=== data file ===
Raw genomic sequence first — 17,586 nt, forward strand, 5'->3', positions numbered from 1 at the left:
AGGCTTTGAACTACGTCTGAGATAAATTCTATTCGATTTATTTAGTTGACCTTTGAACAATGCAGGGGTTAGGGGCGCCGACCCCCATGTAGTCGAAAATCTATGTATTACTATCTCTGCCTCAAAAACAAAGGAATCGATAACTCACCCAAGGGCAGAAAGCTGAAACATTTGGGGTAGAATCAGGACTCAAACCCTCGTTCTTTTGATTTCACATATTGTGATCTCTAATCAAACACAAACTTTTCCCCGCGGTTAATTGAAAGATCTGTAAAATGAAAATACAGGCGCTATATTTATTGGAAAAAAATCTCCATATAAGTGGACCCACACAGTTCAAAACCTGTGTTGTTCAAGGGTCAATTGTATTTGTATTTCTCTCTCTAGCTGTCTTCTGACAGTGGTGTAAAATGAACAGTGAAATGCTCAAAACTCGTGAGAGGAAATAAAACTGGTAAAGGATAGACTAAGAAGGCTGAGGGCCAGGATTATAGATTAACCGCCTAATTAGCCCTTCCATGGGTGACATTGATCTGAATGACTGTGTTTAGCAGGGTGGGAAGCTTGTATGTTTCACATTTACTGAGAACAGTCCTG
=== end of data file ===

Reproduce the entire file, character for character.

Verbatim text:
Raw genomic sequence first — 17,586 nt, forward strand, 5'->3', positions numbered from 1 at the left:
AGGCTTTGAACTACGTCTGAGATAAATTCTATTCGATTTATTTAGTTGACCTTTGAACAATGCAGGGGTTAGGGGCGCCGACCCCCATGTAGTCGAAAATCTATGTATTACTATCTCTGCCTCAAAAACAAAGGAATCGATAACTCACCCAAGGGCAGAAAGCTGAAACATTTGGGGTAGAATCAGGACTCAAACCCTCGTTCTTTTGATTTCACATATTGTGATCTCTAATCAAACACAAACTTTTCCCCGCGGTTAATTGAAAGATCTGTAAAATGAAAATACAGGCGCTATATTTATTGGAAAAAAATCTCCATATAAGTGGACCCACACAGTTCAAAACCTGTGTTGTTCAAGGGTCAATTGTATTTGTATTTCTCTCTCTAGCTGTCTTCTGACAGTGGTGTAAAATGAACAGTGAAATGCTCAAAACTCGTGAGAGGAAATAAAACTGGTAAAGGATAGACTAAGAAGGCTGAGGGCCAGGATTATAGATTAACCGCCTAATTAGCCCTTCCATGGGTGACATTGATCTGAATGACTGTGTTTAGCAGGGTGGGAAGCTTGTATGTTTCACATTTACTGAGAACAGTCCTG